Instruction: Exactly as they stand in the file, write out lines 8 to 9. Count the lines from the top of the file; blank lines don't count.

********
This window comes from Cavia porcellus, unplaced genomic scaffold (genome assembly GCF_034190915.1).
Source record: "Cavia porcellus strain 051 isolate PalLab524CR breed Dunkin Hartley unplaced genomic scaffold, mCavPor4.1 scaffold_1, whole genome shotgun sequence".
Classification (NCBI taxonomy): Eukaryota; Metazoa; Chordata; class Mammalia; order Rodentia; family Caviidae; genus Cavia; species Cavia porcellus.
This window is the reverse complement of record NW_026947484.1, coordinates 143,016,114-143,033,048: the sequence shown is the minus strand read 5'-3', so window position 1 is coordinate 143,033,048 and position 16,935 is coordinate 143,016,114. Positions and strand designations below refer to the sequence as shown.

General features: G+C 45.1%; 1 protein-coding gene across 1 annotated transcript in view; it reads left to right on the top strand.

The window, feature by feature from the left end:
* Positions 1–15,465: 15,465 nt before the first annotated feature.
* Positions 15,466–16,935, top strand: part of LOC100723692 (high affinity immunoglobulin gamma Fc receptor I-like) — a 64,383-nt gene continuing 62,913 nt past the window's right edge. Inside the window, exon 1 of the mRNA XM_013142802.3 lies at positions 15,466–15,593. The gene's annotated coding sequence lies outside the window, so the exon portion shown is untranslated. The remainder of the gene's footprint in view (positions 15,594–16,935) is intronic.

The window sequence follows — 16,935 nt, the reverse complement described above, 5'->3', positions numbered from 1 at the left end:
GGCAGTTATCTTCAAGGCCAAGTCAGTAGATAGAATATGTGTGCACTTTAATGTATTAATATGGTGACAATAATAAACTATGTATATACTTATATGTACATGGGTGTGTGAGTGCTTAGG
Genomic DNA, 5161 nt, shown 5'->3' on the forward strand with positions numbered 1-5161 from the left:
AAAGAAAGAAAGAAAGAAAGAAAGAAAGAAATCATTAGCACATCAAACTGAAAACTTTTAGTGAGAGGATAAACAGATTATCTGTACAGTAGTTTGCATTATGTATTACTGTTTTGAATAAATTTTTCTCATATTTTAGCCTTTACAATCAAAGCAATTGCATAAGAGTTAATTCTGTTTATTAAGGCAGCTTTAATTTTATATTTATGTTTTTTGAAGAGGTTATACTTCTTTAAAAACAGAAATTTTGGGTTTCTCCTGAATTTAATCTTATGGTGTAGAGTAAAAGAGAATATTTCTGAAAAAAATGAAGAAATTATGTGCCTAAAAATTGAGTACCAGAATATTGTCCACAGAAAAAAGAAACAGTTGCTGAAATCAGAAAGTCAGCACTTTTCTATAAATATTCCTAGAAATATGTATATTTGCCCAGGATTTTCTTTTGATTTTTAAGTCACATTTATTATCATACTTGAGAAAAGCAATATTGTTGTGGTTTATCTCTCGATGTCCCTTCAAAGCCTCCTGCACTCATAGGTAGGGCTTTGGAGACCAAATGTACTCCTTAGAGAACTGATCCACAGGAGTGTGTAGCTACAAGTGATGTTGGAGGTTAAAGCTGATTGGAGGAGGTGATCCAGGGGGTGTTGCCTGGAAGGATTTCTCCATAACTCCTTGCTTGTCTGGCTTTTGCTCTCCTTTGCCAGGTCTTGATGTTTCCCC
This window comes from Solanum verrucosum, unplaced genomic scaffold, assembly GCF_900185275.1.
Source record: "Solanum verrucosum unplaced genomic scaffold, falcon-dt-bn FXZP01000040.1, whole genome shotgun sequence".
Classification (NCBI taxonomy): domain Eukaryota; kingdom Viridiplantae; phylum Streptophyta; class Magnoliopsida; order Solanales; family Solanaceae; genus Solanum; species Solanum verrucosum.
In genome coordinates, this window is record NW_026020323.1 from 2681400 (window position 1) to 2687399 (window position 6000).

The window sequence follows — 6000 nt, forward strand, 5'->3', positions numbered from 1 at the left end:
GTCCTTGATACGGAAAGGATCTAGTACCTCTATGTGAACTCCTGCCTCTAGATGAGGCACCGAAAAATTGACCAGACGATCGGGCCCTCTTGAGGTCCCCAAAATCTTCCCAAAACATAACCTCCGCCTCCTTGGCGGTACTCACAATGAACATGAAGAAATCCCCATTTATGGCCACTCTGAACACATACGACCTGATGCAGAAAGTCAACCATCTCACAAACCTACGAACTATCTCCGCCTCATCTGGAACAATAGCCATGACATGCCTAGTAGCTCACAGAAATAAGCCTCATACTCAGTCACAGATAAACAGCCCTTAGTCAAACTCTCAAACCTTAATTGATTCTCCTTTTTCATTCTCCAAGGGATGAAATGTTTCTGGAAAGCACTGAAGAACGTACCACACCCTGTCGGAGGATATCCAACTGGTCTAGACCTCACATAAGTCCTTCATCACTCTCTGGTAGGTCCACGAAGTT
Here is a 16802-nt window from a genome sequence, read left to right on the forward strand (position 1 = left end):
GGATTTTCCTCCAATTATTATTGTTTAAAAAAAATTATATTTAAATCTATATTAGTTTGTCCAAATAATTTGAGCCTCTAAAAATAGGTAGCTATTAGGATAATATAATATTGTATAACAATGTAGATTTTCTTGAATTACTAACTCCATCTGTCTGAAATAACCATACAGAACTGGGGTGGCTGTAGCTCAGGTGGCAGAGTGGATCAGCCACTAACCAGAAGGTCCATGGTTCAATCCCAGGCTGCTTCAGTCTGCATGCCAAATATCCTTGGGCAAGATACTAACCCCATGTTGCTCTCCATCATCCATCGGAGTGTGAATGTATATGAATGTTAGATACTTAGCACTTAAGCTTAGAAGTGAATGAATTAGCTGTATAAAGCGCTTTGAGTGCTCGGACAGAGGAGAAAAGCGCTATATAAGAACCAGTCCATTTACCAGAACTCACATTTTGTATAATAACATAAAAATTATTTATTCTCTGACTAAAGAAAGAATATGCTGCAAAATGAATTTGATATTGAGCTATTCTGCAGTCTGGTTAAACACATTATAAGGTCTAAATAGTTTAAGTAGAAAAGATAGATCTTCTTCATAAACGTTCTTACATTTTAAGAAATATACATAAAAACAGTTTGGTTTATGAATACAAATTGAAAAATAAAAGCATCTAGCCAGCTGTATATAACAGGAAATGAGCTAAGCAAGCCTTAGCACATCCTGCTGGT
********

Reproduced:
* Positions 15,466–16,935, top strand: part of LOC100723692 (high affinity immunoglobulin gamma Fc receptor I-like) — a 64,383-nt gene continuing 62,913 nt past the window's right edge. Inside the window, exon 1 of the mRNA XM_013142802.3 lies at positions 15,466–15,593. The gene's annotated coding sequence lies outside the window, so the exon portion shown is untranslated. The remainder of the gene's footprint in view (positions 15,594–16,935) is intronic.

The window sequence follows — 16,935 nt, the reverse complement described above, 5'->3', positions numbered from 1 at the left end: